When it comes to writing software, my go-to choice is Google Docs. While Wiley recommends Microsoft Word, which also has a mobile version, I prefer using Google Docs. The reason is that I'm not always at my desk and often get ideas while walking outdoors. Having my outline accessible on my phone is extremely useful. If I have an idea while walking, I can quickly incorporate it into the existing outline or reorganize it. Although Microsoft Word does have an app, I have found that the Google Docs app loads faster and displays nicely on an iPhone.
When it comes to landing a book deal with a major publisher, I can't speak from personal experience about the process of first finding an agent and then finding a publisher to accept your manuscript. In my case, I pitched the book to Wiley, but only after they reached out to me on LinkedIn. It was clear that they were interested in publishing a book on DeFi. However, I must mention that they only commissioned the book because I had already been posting on social media, specifically on LinkedIn, about the topic. They noticed my content and decided to commission the work. So, I believe that talking about your work and consistently producing good content can greatly increase your chances of being noticed as a potential author.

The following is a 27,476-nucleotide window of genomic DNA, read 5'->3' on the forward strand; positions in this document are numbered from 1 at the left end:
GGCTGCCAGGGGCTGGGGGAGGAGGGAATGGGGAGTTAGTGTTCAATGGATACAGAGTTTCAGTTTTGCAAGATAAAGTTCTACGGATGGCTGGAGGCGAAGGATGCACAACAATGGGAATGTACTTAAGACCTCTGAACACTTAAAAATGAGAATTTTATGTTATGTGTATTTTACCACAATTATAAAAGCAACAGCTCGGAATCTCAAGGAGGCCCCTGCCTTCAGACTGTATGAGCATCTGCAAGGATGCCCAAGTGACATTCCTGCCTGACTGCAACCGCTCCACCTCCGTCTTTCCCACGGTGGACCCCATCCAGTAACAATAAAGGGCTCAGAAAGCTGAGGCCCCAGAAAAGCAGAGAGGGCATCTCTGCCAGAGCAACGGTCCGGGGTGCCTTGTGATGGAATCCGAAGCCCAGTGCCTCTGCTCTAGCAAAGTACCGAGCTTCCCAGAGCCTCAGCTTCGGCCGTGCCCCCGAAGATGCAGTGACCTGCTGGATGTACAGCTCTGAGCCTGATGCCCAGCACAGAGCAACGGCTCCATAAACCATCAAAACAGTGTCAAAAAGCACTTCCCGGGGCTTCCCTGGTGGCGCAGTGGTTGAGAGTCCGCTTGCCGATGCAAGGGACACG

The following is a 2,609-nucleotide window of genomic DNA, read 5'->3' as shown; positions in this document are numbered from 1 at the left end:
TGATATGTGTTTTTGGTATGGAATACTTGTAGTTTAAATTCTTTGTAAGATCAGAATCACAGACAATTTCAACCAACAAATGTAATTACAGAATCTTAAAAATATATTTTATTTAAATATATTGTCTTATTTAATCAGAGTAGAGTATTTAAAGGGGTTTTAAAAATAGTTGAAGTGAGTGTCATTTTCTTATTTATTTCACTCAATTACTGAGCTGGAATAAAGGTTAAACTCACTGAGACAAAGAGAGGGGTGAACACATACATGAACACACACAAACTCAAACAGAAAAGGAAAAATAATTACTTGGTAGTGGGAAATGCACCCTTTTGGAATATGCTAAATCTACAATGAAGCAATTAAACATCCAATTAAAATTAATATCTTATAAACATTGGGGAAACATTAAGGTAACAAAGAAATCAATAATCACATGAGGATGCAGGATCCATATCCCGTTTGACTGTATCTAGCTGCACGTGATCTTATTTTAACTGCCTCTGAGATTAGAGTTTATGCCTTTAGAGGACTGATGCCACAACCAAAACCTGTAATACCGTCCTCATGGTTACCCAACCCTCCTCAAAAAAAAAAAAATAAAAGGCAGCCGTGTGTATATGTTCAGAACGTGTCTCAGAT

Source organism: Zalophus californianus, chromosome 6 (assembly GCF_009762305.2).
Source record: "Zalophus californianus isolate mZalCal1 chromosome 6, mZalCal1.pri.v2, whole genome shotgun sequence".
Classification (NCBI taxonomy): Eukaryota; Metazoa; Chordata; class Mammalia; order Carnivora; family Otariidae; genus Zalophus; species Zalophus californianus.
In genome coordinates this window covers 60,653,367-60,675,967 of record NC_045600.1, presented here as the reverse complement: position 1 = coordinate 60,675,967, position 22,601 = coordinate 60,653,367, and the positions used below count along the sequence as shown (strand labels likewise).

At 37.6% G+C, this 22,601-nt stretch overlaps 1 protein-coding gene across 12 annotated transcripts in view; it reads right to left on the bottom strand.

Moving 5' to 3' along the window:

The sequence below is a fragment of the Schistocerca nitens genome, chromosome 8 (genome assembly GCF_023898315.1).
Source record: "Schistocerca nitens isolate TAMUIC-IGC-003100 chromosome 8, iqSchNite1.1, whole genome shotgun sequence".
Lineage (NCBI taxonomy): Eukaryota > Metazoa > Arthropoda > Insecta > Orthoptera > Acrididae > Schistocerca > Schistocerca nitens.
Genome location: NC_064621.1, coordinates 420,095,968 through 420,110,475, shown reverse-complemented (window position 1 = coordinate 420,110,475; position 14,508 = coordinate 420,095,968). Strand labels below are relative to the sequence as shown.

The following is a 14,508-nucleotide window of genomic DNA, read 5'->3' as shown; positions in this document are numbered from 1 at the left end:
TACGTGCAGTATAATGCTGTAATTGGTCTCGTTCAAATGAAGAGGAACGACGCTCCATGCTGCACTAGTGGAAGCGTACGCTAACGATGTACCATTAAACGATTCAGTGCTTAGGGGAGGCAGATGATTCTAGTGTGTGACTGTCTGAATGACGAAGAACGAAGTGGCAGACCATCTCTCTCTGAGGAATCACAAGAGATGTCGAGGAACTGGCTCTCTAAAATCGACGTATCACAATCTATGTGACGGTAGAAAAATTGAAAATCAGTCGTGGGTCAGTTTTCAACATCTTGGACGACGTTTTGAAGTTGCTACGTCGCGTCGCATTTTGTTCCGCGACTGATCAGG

When it comes to referencing and copyright, it is crucial to acknowledge the use of other people's material in nonfiction. Whether it's research or professional work, you are building upon the existing knowledge of the community. There is a vast amount of research available, and it is important to reference it appropriately. However, finding a balance can be challenging, especially in academia. You must reference accurately to avoid accusations of plagiarism, but spending too much time on formatting each reference can hinder productivity.
Thankfully, Wiley helped with some of the referencing formatting, but for the most part, I relied heavily on using URLs. Unfortunately, this doesn't translate well in the printed version since you can't click on them.